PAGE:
As The Independent has reported before, the history of his relationship with the LRA also casts doubt on how closely Matsanga would have worked with Kony on the negotiations. He had resigned as LRA spokesperson in 1998 and was interrogated by American intelligence services, reportedly telling all he knew about the LRA. Matsanga was known as a skilled debater and would have been a masterful negotiator, but some suggest that Kony never trusted him. Charles Onyango-Obbo, journalist and renowned commentator, described Matsanga, whom he knew personally in high school, as “ambitious in his own life,” but went on to say he thought “Matsanga would not be the kind of person Kony would trust.”
In any case, whatever Matsanga’s prior intentions, he is now, for all intents and purposes, out of the picture. Long-time chief mediator and Vice President of South Sudan, Riek Machar, now remains at centre stage. Though sources say Machar had not talked to Kony since December, contact between the two men resumed immediately preceding Matsanga’s dismissal. He now stands as the primary link to Kony. Despite his role as mediator, however, he may not be an entirely neutral figure. Some suggest he has hopes to lead an independent South Sudan in the near future. Kony and company could be potentially useful allies to have in this endeavour. Will he be able to deliver Kony to future peace talks? Is it in Machar’s interest to see the peace agreement signed?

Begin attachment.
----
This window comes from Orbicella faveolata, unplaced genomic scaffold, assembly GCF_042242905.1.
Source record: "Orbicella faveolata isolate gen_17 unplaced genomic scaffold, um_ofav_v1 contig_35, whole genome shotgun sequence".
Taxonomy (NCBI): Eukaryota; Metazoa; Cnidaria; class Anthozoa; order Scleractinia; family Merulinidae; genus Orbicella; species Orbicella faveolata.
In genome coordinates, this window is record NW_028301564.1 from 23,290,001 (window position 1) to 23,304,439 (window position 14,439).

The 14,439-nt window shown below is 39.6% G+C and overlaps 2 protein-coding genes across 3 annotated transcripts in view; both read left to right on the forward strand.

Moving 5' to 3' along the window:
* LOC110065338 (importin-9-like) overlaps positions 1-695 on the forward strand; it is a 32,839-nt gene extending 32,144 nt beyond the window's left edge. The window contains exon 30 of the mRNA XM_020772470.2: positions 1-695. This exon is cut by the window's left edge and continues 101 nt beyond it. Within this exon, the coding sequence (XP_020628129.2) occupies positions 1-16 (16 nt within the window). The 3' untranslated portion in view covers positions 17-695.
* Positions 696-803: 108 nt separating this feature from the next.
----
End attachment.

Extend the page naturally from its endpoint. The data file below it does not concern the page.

It is unclear what the signing would mean for those involved. Kony has said that he will not disarm or come out of the bush until the arrest warrants for him and other top LRA officials, issued by the International Criminal Court (ICC), are revoked. The question of the warrants has become a sticking point between the government of Uganda and the ICC. Museveni has suggested that if the peace agreement is signed he will not send those with warrants to The Hague but instead use Ugandan courts and traditional systems of justice to resolve the matter.